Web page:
Then and Now: Some Things Will Never Change

Having babies and toddlers was exhausting. Sometimes I trudged through the day thinking it was Friday — only to hear Benny make a comment soon before bed about a meeting he had “tomorrow.”

“I didn’t know you had a Saturday meeting this week? With who?”

“Saturday? No, honey, tomorrow is Friday,” he would respond as my heart sank. How could it be only Thursday? I was looking forward to him being home tomorrow. We were taking the kids to Burke Lake to play football and feed the ducks. And he mentioned his willingness to get up with them so I could sleep in some.

Now all that was another 24 hours away!  That meant another morning of school; diaper changes; sweeping up stray Cheerios; refereeing; wiping; reminding; correcting; and dealing with dirty clothes and dishes…by myself. (How many times did I silently salute the heroic sacrifices of single moms on those days?)

As I closed my eyes to sleep the nights when busyness deceived me into thinking there was one less day till the weekend, I realized how exhausting motherhood is. I looked forward to the day when the kids were old enough to get their own breakfast, throw up in the toilet and do their own laundry. Older women I knew never had stained clothes and were able to worship undistracted through every single song! Someday…

Nobody told me this so I want to tell you: the life of sacrifice is for good and is met with all the grace you’ll need.  

When I was a young mom the physical and mental weariness was taxing. In just seconds I was answering the phone (that was attached to the wall with a cord…imagine that!), giving a toddler a drink, mouthing “Stop it!” to the child whose cue to misbehave was seeing Mom on the phone, and stretching the cord as far as possible to grab the baby an older sibling abandoned on the couch before he tumbled off onto the floor.

I’m hear to tell you that my kids starting throwing up in the toilet but the sacrifices continued.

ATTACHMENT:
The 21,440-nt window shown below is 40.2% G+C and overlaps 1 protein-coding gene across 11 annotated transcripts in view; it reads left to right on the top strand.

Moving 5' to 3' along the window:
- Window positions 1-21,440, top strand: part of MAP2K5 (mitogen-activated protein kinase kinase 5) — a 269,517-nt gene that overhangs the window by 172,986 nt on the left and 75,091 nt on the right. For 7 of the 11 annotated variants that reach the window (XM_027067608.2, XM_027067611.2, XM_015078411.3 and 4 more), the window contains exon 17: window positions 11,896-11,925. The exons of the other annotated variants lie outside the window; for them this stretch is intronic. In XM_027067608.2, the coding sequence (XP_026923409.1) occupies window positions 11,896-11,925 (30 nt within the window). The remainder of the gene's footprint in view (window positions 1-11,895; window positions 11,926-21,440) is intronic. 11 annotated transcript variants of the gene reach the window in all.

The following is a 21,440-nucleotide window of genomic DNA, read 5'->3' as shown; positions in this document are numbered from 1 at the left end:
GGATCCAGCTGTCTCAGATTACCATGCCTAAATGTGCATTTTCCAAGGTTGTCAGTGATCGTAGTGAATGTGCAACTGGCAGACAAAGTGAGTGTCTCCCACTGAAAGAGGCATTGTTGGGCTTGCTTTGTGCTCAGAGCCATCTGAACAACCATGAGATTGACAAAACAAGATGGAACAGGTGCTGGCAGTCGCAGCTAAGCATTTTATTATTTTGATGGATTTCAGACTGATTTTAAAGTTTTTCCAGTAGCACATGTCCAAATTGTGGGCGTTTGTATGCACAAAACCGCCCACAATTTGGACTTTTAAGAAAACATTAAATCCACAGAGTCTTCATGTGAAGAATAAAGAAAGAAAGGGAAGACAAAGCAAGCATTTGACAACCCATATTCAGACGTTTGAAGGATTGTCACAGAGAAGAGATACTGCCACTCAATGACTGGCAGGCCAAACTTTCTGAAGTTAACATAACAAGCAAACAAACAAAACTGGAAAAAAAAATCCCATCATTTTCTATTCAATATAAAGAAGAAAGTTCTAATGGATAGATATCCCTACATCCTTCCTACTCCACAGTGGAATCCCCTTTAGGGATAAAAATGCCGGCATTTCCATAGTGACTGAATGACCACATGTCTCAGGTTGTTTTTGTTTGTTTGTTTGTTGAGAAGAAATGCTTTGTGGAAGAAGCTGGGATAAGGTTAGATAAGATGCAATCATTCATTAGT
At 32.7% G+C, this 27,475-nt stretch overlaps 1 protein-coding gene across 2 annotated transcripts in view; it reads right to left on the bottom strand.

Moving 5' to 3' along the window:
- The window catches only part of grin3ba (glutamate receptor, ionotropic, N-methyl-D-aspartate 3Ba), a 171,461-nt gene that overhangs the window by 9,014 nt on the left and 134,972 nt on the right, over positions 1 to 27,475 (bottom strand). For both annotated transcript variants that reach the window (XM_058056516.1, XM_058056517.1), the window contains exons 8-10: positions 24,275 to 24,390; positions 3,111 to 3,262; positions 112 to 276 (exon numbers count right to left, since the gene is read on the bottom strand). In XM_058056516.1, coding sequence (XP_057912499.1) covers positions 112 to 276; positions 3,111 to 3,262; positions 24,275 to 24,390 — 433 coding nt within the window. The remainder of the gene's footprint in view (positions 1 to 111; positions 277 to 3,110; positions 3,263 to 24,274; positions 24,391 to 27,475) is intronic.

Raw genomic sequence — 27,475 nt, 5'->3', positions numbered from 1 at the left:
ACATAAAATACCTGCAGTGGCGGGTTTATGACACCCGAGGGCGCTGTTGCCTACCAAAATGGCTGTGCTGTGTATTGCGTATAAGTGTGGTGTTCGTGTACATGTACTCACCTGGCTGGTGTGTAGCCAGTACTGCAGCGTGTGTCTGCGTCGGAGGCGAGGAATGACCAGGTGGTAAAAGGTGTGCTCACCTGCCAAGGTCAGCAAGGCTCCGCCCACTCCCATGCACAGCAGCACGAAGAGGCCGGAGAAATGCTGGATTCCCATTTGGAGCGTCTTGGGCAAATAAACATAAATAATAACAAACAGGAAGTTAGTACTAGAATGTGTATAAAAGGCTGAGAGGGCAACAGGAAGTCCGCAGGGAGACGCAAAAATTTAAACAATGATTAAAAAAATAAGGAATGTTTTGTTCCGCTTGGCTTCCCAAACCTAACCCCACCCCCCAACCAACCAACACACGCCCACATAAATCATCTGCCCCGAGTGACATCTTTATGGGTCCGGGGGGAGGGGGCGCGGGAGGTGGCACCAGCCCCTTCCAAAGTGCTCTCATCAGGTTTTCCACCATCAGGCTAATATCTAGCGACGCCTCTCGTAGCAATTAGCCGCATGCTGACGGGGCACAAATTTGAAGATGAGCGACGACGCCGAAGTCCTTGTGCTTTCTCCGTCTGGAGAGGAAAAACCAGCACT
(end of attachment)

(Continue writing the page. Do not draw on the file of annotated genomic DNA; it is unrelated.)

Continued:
I started spending hours driving them to practices, rehearsals, youth meetings and parties. Benny’s and my late-night conversations were no longer about my sadness over tomorrow not being Saturday, but about whether our teens were being open with us about their temptations. The physical stresses of mothering little ones was replaced by the emotional fatigue of parenting adolescents.

Then they started thinking about dating and marriage (a topic for it’s own blog posts!) and late-night conversations became the norm. Just when I had become used to more sleep they starting “coming alive” at 10 PM. Benny and I decided that connecting with our young adults was more important than sleep, so we said goodbye to the house getting quiet by 8 PM.

A new problem ensued. After many of those late conversations with them about pondering this or that guy; confessions of temptation or sin; discussing heart issues about conflicts with friends or spiritual drift in their hearts; or having to bring up to them concerns we had about character issues in their lives they went to bed.  And went to sleep.

Not me.

Benny could fall asleep quickly while I fretted, prayed or sulked. One night I woke him up and said, “Remember those nights when I talked about being so tired after long days of homeschooling and laundry? I want those days back.”

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My heart had become consumed with concern for things that were much more weighty than making it through another day of teaching phonics and refereeing sibling bickering. I was worried about whether one was being honest with us — or is he covering deeper feelings about that girll? Is our daughter becoming bitter toward us for not giving in to her requests to wear things we don’t think are modest and appropriate? Oh, Lord, was that child’s childhood prayer to become a Christian genuine or was she just being a “good” pastor’s daughter by asking Christ to forgive her sins? Am I being too strict? Not strict enough? Overly concerned? Gullible? Discerning…or critical?